Washed Away: How the Great Flood of 1913, America’s Most Widespread Natural Disaster, Terrorized a Nation and Changed It Forever

Geoff Williams. Pegasus (Norton, dist.), $27.95 (355p) ISBN 978-1-60598-404-9
In his attempt to humanize the Great Flood of 1913, the natural disaster that devastated hundreds of towns in more than a dozen states and claimed over 700 lives, Williams (C.C. Pyle’s Amazing Foot Race) often drifts off course. His narrative, which spans just six spring days, details the myriad forms of destruction visited upon the land by tornadoes, torrential rains, and subsequent floods, and he frequently pauses to flesh out backstories and grisly fates. But his digressions, like the deluge, often go too far afield and oversaturate the tale; Civil War soldiers wander in, Mark Twain makes an appearance, and a veritable ark of circus animals fight to survive. Williams’s style ranges from formal to chatty, and his interweaving of pithy commentary and personal speculation makes it occasionally difficult to parse extensive research and firsthand accounts from Williams’s narrative embellishments. There’s plenty of fascinating ephemera, but Williams’s flood suffers from something folks struggling to stay afloat in 1913 would’ve understood all too well: too much of a good thing. 16 pages of photos. Agent: Laurie Abkemeier, DeFiore and Company. (Feb.)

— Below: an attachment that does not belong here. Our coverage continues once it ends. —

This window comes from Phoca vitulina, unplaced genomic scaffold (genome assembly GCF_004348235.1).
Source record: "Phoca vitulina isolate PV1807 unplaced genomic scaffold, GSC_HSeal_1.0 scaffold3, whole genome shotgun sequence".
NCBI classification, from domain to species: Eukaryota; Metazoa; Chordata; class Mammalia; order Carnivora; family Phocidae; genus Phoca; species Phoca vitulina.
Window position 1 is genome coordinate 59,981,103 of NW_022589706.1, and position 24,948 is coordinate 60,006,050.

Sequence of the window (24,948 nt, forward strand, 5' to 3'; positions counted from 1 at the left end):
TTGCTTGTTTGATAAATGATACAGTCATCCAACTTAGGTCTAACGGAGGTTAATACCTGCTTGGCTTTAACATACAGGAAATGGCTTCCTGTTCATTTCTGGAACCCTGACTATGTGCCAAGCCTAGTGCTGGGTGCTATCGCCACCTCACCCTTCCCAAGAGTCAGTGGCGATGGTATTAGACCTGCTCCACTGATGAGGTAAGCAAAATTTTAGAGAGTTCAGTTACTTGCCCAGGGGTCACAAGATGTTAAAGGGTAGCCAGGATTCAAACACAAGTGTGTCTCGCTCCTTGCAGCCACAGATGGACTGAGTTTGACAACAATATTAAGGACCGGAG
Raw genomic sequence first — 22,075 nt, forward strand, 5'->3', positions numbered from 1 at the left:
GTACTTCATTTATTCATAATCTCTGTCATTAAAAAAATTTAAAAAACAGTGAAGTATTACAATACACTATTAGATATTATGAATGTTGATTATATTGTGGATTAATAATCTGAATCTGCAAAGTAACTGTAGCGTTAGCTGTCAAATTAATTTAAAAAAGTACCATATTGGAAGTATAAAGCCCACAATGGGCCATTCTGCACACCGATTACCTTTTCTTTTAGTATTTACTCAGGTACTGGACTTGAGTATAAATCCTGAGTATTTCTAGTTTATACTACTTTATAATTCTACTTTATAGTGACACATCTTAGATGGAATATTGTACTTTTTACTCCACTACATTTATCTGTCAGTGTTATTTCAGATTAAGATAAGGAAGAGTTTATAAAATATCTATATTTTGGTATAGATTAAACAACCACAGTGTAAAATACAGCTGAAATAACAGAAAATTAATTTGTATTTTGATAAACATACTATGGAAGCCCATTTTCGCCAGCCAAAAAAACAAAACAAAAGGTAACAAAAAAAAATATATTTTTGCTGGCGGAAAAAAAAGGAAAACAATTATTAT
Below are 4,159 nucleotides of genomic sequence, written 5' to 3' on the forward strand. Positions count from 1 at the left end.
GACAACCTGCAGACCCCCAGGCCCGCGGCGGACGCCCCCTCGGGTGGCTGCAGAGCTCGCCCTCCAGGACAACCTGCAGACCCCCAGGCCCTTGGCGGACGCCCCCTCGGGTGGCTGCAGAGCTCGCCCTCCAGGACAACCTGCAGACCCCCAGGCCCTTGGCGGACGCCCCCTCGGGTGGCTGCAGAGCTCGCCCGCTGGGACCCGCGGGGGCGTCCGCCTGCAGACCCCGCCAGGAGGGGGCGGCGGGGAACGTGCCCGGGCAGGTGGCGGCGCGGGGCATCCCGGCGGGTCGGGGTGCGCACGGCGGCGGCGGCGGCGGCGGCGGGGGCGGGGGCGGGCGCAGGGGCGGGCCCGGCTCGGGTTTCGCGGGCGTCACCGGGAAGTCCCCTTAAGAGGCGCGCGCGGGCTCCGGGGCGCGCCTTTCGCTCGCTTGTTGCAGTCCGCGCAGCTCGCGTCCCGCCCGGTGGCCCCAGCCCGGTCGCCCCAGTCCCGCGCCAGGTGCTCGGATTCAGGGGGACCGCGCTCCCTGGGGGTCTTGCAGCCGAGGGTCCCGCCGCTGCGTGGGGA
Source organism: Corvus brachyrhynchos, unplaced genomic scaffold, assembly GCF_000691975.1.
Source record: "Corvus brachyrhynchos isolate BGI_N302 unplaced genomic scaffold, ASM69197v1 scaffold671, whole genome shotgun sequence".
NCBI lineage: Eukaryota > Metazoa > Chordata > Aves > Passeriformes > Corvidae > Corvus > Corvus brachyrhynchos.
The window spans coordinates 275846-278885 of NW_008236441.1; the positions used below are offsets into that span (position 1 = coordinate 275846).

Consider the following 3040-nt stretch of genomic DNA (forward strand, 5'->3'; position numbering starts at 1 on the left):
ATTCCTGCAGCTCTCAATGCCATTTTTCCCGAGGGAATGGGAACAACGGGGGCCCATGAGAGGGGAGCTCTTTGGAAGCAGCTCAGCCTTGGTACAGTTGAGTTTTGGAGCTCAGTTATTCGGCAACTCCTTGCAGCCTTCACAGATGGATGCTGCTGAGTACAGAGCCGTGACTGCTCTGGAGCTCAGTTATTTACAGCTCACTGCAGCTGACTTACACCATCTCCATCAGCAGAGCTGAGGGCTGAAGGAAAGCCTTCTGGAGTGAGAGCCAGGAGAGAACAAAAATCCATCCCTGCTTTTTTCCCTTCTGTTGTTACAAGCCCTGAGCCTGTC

Reviewed on: 01/07/2013
Release date: 02/01/2013
Genre: Nonfiction
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